Newspaper reports tell of a serious accident to Miss Frances C. Kelly, who during the war toured the state on horseback in aid of the war savings stamp campaign, and who afterward spent considerable time at Beachwood. It is said that she was one of the cast in a theatrical show, playing in Brooklyn, last week, and in going from the dressing room to the stage, fell through an open shaft. It was thought her spine was injured, and she also received serious cuts and bruises, but the outcome cannot yet be told.
FISH AND GAME
Ferd Schoettle, of Philadelphia, who spends much of his time at Toms River, recently returned from a gunning trip to the south and reports that he never had better quail shooting or better luck at it.
The pike fishing season ended with Thanksgiving day, Philadelphia fishermen took advantage of the last week end of the season, on Sunday, November 26, according to the Philadelphia Record, which reports that the Fletcher Rod and Gun Club, of that city, spent the day at Toms River, pike fishing...
The Newark Call say that Frank Rastley and James Coleman, of that city, bagged eighteen ducks and three geese last week on Barnegat Bay.
Deer hunters are getting ready for the last two Wednesdays of this year, the 20th and 27th, when the deer will be fair targets—that is to say, buck deer, with horns showing. The deer will also be lawful game the first two Wednesdays in January.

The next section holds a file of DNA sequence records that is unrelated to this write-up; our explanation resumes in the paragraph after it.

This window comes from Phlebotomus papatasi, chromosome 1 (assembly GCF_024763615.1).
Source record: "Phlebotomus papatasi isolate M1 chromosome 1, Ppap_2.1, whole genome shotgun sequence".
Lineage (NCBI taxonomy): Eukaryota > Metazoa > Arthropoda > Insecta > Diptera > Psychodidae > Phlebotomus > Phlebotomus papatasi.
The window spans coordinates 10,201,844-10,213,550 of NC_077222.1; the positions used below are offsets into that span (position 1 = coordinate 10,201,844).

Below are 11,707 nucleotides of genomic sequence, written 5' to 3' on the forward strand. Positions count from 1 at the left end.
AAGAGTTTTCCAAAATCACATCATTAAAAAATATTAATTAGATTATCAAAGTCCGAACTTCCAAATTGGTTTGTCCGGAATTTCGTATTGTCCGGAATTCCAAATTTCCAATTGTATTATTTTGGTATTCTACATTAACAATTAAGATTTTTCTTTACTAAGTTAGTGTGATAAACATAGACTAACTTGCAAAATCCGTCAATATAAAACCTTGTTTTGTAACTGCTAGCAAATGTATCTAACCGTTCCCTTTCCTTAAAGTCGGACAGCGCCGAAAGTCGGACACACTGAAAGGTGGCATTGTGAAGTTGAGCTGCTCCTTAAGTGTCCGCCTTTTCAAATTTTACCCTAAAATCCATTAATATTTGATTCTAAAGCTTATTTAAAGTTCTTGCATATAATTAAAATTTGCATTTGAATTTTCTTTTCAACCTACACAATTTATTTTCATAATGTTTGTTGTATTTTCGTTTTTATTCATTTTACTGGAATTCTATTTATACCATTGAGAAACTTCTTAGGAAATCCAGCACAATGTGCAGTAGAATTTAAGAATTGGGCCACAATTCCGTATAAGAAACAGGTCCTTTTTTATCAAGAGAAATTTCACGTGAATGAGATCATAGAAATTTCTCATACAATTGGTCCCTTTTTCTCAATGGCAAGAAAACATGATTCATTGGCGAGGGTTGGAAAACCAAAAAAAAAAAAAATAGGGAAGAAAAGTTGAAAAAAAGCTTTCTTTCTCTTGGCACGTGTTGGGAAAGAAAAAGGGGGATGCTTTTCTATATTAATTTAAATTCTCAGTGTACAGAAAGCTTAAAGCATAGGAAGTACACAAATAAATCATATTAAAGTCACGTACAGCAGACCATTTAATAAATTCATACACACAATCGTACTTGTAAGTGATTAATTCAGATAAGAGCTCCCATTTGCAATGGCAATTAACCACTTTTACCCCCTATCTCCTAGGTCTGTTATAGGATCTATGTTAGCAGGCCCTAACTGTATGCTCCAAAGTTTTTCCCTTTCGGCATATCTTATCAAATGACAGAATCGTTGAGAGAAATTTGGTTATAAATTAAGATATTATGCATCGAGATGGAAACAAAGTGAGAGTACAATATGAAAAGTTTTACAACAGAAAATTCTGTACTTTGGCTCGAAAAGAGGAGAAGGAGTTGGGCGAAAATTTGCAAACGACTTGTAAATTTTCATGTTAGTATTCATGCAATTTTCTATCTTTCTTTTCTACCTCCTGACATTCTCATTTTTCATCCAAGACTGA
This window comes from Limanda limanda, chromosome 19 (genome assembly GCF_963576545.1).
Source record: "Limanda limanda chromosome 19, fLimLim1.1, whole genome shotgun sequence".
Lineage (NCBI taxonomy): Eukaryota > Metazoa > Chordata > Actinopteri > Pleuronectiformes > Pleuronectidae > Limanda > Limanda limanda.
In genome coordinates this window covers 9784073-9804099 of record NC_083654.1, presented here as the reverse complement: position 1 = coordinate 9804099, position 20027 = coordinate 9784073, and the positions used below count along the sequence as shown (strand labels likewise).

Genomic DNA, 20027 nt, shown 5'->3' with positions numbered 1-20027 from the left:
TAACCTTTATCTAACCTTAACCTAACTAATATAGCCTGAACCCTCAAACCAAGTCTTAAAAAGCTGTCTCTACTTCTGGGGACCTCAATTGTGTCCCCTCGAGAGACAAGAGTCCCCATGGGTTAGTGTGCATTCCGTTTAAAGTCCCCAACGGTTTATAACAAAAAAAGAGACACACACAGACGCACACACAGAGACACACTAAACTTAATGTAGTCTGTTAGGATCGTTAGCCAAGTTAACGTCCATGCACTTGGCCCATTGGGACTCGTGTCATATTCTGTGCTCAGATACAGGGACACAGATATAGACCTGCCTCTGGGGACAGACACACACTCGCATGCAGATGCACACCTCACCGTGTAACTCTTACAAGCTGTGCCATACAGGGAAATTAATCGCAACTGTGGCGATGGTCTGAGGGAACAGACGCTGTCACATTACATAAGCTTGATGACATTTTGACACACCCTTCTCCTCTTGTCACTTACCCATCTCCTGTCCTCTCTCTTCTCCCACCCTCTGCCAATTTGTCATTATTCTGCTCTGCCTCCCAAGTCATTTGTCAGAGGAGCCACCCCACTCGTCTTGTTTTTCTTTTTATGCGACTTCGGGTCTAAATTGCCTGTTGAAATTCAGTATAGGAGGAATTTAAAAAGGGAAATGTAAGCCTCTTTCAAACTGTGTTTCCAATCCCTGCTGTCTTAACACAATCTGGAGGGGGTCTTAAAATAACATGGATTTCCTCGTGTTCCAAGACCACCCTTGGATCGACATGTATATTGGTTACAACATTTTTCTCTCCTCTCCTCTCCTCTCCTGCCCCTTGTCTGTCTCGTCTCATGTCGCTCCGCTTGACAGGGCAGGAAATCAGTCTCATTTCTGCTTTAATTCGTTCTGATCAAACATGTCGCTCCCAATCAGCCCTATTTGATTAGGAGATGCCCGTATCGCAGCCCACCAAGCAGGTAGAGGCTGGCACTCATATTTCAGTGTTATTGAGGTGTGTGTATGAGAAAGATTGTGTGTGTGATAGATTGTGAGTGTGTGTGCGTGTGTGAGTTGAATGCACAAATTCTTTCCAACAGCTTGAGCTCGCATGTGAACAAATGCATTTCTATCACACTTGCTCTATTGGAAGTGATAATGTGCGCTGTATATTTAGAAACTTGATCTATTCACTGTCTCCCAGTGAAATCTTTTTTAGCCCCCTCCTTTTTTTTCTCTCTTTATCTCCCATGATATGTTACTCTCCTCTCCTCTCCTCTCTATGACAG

BARNEGAT CITY [now Barnegat Light Borough]
C.H. Cranmer, keeper of the light, has moved from the James cottage, on Fifth Street, to that of Mrs. J.H. Frick, on Fourth Street.
The Myers fishery has taken up its nets, discharged its crew and closed up for the season. The High Point Fishery, also operated by Mr. Myers, was closed in October. It is generally understood that the season was quite successful.
Quite a number of the men who had been employed at the fishery expect to remain through the winter for the cod fishing.
Most of the families here were fortunate to get a little coal, with emphasis on the amount. Wood seems to be unobtainable. We are all hoping for a mild winter.
Thieves recently invaded the hennery of H. Friedlander and got away with about eighteen of his choice fowl. Numerous thefts have been reported lately.
Horace Forsythe was among the local football fans to attend the Asbury-Neptune game at Asbury Park.
Nathan Birdsall and party arrived at the local dock Wednesday morning after a gunning trip down the bay. On their trip home they broke their rudder when opposite Seaside Park. After drifting around a few hours Mr. Birdsall succeeded in making a rudder out of a door.